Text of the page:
Mining Tycoon, Once Brazil’s Richest Man, Is Sentenced to 30 Years in Prison

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RIO DE JANEIRO — Eike Batista, an oil and mining tycoon who just years ago was on a quest to use his vast fortune to turbocharge Brazil’s growth, was sentenced to 30 years in prison this week on charges of paying more than $16.5 million in bribes.

Mr. Batista, a flamboyant businessman whose meteoric rise and dramatic fall mirrored the boom-and-bust cycle that has rattled Brazil over the past decade, is among the best-known Brazilians implicated in the corruption scandal known as Lava Jato, or Car Wash.

Federal Judge Marcelo Bretas, who is based in Rio de Janeiro, found that Mr. Batista had bribed Sérgio Cabral, the Rio de Janeiro governor, to secure public contracts.

Judge Bretas sentenced Mr. Cabral, who has been convicted in several other corruption cases, to 22 years in prison, pushing his total prison sentence to more than 120 years.

In a 119-page order explaining the Batista sentence — which was signed on Monday and made public on Tuesday — Judge Bretas said Mr. Batista’s public stature made his crimes all the more egregious.

Mr. Batista was “a businessman who was known outside, and exactly because of it, his criminal practices had the potential to contaminate the business environment and the reputation of Brazilian businessmen,” the judge wrote. The crimes, he added, created “deep scars in the trust of investors and entrepreneurs who, until recently, saw Brazil as a good investment option.”

Mr. Batista is perhaps the highest-profile businessman sentenced in the Car Wash scandal, which has doomed the political careers of several towering political figures, including former President Luiz Inácio Lula da Silva; a former speaker of the lower house of Congress, Eduardo Cunha; and Mr. Cabral.

Fernando Martins, Mr. Batista’s lawyer, said in a text message that he expected his client would remain free while the conviction was appealed. People convicted of white-collar crimes in Brazil are often allowed to remain free until their conviction and sentence have been reviewed by an appeals court.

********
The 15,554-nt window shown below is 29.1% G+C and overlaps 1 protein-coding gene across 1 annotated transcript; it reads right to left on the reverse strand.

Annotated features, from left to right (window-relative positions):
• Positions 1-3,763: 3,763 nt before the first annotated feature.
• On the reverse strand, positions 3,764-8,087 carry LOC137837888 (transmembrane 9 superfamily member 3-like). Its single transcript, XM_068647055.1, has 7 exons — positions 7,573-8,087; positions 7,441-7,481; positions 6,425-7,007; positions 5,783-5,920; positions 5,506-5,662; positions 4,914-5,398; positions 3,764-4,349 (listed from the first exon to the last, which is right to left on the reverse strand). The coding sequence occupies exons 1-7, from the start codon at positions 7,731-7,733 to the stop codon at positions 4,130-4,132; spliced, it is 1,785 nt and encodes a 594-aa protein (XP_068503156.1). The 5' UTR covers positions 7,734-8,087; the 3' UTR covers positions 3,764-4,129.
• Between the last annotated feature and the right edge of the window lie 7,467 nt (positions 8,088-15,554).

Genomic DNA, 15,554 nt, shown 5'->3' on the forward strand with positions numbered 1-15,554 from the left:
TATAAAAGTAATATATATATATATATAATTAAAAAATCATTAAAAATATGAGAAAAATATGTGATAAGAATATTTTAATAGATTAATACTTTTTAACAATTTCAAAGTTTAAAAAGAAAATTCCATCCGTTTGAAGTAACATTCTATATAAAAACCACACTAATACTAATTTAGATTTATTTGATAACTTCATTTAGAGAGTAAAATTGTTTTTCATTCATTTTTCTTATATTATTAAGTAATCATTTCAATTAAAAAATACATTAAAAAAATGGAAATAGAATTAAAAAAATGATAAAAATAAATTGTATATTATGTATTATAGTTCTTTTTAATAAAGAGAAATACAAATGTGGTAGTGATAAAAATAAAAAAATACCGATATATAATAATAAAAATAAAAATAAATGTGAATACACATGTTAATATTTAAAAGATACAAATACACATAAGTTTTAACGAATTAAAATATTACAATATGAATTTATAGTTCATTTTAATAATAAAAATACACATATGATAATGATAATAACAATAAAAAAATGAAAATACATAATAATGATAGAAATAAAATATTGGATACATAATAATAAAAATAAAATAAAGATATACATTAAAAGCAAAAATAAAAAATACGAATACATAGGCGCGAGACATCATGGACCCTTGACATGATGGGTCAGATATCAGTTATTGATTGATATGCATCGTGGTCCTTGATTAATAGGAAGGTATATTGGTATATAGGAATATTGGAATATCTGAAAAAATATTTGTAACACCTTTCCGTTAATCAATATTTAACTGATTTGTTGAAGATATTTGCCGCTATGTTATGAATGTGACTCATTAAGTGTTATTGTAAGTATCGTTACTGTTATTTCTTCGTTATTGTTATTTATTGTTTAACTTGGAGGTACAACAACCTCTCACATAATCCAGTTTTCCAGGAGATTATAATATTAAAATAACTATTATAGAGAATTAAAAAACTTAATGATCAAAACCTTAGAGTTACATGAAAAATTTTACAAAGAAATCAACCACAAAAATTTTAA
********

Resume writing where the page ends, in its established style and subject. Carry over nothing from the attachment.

Mr. Batista got his start in business mining for gold in the Amazon when he was in his 20s. As his wealth multiplied, he became the rare, unabashedly ambitious and ostentatious billionaire in South America, where rich families tend to keep a lower profile.

“I want to help a whole generation of Brazilians to be proud,” he said in an interview in 2007. “I am rich, yes. I have built it myself. I have not stolen it. Show it. Just brutally show it.”

At the time, Mr. Batista, who ran EBX Corporation, told investors that Brazil had exponential growth potential and billed himself as the best vehicle for those who wanted to cash in.

“My racehorse is Brazil,” he said. “And Brazil today has the wealth that America had at the turn of the century.”

In 2012, Mr. Batista was worth an estimated $30 billion, making him the seventh-wealthiest man in the world, according to Forbes magazine.

During the peak of his influence, Mr. Batista portrayed himself as a philanthropic executive committed to improving his home city, Rio de Janeiro. He donated cars for the local police force, invested in the renovation of a famous hotel and set out to clean up a lake that was seen as a central site for the 2016 Olympic Games.

He vowed publicly to overtake Mexican telecommunications magnate Carlos Slim as the world’s richest man by 2015, but his empire began to crumble well before that.

Mr. Batista’s oil company filed for bankruptcy in 2013 after his oil fields were producing a fraction of what he had committed, prompting investors to withdraw from several of his ventures.

His fortune declined as Brazil’s economy entered into a recession in 2014 and federal investigators began exposing a vast web of kickback schemes that crippled several of the country’s top companies.

The authorities charged Mr. Batista, 61, with money laundering and corruption in late January 2017, while he was in the United States. As he flew home to surrender a few days later, he told reporters he was returning voluntarily “to respond to the justice system, as is my duty.”

Mr. Batista was held in an ordinary prison for three months while awaiting trial, but the Supreme Court ruled that he could remain free while the case moved forward.

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